The Bottom Line: If you are unsure about what to disclose, meet with your realtor to discuss. From state to state there are some interesting and unusual real estate disclosure laws. There is a legal obligation to disclose the information to buyers, it simply is not optional. There is, however, an advantage for the homeowner that comes with disclosing all pertinent information: The owner removes the risk of a lawsuit and all future liability with their properties after they sell.

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Should I Sell or Rent Out My House?

The question of whether you should completely sell your home or rent it out to future tenants is a big decision. Both options have positive and negative effects that must be carefully considered before making such a big decision.

  • How will you respond if your tenant says they can’t afford to pay the rent this month because of more pressing obligations?
  • Because of the economy, many homeowners can no longer make their mortgage payments. What percent of tenants do you think can no longer afford to pay their rent?
  • Have you interviewed a few experienced eviction attorneys in case a challenge does arise?
  • Have you talked to your insurance company about a possible increase in premiums as liability is greater in a non-owner-occupied home?
  • Will you allow pets? Cats? Dogs? How big is the dog?
  • How will you actually collect the rent? By mail? In-person?
  • Repairs are part of being a landlord. Who will take tenant calls when necessary repairs arise?
  • Do you have a list of craftspeople readily available to handle these repairs?
  • How often will you do a physical inspection of the property?
  • Will you alert your current neighbors that you are renting the house?
  • How much time do you have? When you rent out your home, you still have obligations as an owner. You need to make sure that you’re able to meet your tenants’ needs, such as repairs or emergencies while following all landlord and tenant laws. It helps to contact an experienced lawyer to learn more about these laws, too.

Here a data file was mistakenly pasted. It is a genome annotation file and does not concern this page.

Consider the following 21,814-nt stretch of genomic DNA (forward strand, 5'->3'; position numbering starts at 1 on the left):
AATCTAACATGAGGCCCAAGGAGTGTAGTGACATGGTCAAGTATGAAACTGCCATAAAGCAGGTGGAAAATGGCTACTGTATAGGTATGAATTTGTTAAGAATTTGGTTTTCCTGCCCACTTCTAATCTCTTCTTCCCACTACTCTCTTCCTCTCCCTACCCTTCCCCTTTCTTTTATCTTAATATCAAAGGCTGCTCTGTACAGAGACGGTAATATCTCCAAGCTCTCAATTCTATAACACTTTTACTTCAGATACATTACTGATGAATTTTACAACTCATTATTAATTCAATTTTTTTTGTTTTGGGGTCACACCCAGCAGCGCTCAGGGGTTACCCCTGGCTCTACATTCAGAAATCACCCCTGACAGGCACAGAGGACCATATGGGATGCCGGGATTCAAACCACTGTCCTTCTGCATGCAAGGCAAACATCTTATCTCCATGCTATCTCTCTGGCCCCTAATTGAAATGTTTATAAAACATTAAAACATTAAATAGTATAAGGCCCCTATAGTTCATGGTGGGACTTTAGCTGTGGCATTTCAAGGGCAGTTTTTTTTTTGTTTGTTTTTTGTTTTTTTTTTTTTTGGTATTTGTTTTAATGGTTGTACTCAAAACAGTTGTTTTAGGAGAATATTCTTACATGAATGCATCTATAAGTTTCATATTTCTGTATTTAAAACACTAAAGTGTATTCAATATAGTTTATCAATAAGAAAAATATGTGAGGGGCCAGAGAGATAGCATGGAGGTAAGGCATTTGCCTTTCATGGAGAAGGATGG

• Are you financially prepared? Can you cover the cost of the mortgage if a tenant misses rent or if the house sits unoccupied for a few months? What about the cost of emergency repairs?
  • How much do you need to charge? You may want to charge enough rent to cover the cost of your mortgage, taxes, and insurance. If it’s feasible, you might want to set a rent that can partially cover repairs and earn extra income. Make sure that you’re able to ask for enough to prevent it from costing you money — and ask a real estate agent about fair market values in your area. If your rent amount is above fair market value, you may not find a tenant.
  • Can you afford the upkeep? Before putting your house up for rent, make all the needed repairs. Take care of any other minor improvements that make the home presentable and allow you to get the rent amount you want.

The Bottom Line: There’s no right or wrong answer when it comes to deciding whether to rent or sell your house. Meet with your Realtor and evaluate your unique situation and make the choice that’s right for your needs and your financial future